Klinkner, M. J., 2008. Forensic Science for Cambodian Justice. International Journal of Transitional Justice, 2 (2), pp. 227-243.
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Cambodia is universally associated with its killing fields – a horrific inheritance from the Khmer Rouge era. Whilst mass grave evidence from that era is referred to in history and social science publications on Cambodia, it has not featured in a legal context to date. The establishment of the Extraordinary Chambers in the Courts of Cambodia (ECCC) creates an opportunity for a review of this evidence 30 years after the events. Those alleged to be accountable for Cambodia’s killing fields are finally being brought to justice. The question is whether this will occur with or without forensic science evidence from the mass graves. This article explores the reasons for using forensic science in the Cambodian context and outlines its potential for legal proceedings. Drawing on relevant literature in the forensic and legal areas, the article provides a brief outline of the legal context created by the ECCC and examines various projects that have recorded evidence relating to the mass graves. Employing an analysis of semistructured, in-depth interviews with forensic and legal experts as well as representatives from the ECCC and the Documentation Center of Cambodia (DC-Cam), the article explores the value of forensic science for the ECCC, including its impact on humanitarian issues in Cambodia.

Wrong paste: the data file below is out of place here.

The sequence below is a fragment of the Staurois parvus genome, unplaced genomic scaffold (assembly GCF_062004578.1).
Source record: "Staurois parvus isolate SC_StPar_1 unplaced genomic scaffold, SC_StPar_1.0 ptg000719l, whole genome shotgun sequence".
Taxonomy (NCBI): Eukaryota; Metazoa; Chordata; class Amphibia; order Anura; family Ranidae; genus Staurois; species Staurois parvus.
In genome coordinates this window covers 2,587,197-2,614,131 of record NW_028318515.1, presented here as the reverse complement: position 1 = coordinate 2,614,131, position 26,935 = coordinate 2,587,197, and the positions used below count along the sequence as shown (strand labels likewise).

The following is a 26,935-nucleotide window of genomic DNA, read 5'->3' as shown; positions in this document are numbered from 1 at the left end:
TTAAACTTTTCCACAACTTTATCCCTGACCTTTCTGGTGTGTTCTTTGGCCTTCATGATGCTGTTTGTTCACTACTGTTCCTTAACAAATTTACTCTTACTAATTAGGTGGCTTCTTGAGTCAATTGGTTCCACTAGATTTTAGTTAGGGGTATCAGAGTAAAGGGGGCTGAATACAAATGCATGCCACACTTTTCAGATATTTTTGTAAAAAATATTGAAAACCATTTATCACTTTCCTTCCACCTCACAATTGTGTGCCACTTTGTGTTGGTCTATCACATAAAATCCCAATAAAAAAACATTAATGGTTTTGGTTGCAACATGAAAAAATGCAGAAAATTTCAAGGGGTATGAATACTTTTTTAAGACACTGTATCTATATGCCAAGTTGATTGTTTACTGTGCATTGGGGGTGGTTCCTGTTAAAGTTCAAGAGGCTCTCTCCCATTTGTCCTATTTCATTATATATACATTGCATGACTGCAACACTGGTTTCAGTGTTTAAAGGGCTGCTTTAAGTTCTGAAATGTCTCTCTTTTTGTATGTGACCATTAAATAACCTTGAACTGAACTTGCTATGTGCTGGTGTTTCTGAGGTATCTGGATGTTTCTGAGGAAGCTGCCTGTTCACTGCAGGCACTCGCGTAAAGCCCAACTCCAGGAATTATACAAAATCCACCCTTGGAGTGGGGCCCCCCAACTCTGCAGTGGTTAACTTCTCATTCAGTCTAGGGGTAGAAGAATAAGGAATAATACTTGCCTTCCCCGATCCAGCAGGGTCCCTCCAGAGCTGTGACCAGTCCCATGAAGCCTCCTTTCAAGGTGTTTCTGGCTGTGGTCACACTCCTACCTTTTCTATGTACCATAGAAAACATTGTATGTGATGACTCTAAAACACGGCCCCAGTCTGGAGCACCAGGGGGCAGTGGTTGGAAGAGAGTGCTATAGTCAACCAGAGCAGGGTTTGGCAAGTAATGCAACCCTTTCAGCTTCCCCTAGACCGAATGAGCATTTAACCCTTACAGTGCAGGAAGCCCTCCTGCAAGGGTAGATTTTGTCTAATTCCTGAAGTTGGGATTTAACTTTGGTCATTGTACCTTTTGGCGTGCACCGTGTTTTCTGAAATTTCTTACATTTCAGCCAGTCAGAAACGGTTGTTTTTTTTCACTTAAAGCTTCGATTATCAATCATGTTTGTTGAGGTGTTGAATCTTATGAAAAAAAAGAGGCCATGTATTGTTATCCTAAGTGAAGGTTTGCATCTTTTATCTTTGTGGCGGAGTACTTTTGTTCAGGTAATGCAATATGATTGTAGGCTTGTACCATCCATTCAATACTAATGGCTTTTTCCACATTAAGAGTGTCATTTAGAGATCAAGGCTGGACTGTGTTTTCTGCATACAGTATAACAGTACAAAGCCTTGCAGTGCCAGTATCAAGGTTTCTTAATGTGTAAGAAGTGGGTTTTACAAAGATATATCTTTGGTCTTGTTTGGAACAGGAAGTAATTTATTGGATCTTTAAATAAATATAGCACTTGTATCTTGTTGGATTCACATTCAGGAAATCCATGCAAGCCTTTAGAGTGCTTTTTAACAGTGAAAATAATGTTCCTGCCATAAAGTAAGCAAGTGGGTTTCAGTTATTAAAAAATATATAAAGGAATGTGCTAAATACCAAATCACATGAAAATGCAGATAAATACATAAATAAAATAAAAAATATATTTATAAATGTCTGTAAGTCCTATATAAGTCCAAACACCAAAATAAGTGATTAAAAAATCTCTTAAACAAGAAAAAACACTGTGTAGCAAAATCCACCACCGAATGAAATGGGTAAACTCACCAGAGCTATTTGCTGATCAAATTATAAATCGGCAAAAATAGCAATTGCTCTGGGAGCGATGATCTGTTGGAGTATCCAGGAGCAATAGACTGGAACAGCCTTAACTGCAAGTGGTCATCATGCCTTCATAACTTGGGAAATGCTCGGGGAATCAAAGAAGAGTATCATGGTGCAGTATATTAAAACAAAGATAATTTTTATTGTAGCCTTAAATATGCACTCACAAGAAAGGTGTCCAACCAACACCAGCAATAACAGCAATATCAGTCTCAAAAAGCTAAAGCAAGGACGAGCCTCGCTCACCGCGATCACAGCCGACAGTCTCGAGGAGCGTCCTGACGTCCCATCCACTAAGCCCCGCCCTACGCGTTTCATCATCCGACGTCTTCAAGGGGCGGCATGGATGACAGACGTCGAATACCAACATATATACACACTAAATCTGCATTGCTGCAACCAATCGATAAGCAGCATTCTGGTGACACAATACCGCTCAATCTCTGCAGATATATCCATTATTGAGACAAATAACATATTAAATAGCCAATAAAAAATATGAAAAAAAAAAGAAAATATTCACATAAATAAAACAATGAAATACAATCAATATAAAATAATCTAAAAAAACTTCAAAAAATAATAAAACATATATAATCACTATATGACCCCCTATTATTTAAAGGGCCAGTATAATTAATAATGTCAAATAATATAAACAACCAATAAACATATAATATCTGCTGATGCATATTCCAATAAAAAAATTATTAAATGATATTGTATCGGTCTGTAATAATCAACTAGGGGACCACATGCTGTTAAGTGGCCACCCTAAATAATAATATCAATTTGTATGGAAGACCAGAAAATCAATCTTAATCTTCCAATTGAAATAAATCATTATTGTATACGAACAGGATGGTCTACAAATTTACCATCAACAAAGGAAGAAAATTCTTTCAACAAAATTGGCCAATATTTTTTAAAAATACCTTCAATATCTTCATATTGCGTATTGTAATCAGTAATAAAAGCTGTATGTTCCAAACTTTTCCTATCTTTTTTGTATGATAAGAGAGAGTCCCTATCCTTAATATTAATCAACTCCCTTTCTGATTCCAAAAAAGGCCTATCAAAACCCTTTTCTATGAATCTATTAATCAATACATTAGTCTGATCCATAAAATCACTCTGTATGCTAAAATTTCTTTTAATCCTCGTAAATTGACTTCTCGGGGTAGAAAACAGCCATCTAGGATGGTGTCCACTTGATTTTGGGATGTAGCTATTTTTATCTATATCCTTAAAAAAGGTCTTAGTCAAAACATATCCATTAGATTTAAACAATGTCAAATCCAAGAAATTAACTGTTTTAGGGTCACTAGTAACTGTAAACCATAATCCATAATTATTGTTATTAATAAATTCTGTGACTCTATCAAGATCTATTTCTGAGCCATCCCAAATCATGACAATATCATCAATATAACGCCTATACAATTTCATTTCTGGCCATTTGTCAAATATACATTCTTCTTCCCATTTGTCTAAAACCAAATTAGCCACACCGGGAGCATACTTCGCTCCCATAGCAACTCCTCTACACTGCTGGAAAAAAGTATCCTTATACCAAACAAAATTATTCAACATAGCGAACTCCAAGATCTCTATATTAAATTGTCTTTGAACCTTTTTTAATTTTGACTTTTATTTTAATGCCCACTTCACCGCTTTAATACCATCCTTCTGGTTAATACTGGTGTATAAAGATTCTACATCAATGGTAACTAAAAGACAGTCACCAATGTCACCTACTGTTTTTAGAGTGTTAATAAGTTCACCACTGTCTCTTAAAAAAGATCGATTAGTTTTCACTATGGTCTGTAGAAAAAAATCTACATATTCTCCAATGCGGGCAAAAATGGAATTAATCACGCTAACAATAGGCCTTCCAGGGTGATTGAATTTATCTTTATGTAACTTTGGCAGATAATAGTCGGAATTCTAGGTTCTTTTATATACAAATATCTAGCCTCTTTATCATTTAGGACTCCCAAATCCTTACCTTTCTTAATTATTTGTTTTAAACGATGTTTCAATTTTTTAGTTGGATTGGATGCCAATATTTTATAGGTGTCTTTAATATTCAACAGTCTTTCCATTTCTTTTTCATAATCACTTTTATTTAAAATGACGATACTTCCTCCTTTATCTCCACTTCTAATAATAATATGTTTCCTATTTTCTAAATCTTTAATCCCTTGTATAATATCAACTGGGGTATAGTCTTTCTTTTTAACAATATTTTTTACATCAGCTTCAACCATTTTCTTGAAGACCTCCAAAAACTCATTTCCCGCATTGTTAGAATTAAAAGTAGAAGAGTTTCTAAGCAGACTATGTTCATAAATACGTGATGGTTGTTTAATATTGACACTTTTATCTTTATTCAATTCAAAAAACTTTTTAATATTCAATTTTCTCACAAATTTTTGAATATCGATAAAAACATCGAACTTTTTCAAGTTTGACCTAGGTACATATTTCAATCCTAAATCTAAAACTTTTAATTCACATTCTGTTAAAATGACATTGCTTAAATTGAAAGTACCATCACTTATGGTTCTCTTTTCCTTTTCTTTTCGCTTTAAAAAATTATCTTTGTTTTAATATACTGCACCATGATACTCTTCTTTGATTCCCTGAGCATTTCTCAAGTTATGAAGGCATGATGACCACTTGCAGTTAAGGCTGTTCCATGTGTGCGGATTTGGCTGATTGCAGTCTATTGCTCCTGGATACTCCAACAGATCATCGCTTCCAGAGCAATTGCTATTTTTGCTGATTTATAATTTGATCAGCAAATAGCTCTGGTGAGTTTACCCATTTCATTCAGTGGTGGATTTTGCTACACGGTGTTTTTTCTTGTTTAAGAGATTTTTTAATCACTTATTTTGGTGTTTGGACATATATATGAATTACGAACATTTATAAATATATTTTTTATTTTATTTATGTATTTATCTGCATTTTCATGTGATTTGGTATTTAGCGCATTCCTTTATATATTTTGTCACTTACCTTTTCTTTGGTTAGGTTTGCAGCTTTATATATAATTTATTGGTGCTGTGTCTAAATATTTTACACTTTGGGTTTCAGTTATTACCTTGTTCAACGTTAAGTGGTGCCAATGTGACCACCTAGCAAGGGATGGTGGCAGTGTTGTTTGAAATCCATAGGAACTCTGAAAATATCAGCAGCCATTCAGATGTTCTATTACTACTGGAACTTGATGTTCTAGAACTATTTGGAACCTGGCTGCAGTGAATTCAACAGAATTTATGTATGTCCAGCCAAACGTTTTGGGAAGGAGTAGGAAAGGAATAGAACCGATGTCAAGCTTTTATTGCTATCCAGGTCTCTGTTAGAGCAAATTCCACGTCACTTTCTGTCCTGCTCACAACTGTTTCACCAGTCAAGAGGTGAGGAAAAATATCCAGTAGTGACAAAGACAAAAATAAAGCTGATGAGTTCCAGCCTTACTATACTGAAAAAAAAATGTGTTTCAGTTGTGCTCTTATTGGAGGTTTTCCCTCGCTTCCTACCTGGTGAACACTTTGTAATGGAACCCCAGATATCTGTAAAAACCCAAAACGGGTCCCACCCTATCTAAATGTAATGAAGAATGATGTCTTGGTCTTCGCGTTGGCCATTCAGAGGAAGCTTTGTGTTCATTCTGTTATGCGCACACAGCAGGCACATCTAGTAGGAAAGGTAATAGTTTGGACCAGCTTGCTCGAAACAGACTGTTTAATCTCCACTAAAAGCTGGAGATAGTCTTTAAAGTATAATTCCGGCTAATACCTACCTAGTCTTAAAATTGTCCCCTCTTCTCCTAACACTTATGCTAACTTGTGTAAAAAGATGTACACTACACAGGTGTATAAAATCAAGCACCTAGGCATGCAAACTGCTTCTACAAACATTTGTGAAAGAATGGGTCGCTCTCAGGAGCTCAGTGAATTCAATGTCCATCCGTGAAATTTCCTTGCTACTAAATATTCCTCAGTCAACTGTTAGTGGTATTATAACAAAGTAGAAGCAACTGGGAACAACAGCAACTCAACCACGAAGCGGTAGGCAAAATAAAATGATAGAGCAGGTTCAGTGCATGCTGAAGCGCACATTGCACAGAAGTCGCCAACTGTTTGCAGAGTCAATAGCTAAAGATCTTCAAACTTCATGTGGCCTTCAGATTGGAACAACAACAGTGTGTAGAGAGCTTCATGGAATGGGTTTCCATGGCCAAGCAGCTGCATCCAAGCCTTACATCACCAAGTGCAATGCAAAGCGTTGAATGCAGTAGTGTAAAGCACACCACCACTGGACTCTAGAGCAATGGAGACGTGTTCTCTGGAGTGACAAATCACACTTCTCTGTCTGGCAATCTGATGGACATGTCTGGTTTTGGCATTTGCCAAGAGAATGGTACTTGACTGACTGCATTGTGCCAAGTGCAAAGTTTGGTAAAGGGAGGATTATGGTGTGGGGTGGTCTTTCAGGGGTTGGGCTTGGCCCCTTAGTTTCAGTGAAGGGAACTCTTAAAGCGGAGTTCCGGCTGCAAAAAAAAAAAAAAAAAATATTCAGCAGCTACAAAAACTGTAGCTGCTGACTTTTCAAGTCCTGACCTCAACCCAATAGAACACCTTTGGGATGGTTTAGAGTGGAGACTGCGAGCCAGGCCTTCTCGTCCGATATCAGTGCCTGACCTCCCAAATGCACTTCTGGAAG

|Uncontrolled Keywords:||forensic science; transitional justice; international criminal justice; science in law; mass graves|
|Subjects:||Social Sciences > Law|
|Group:||Business School > Department of Law|
|Deposited By:||Dr Melanie Klinkner|
|Deposited On:||20 Sep 2010 12:31|
|Last Modified:||07 Mar 2013 15:35|
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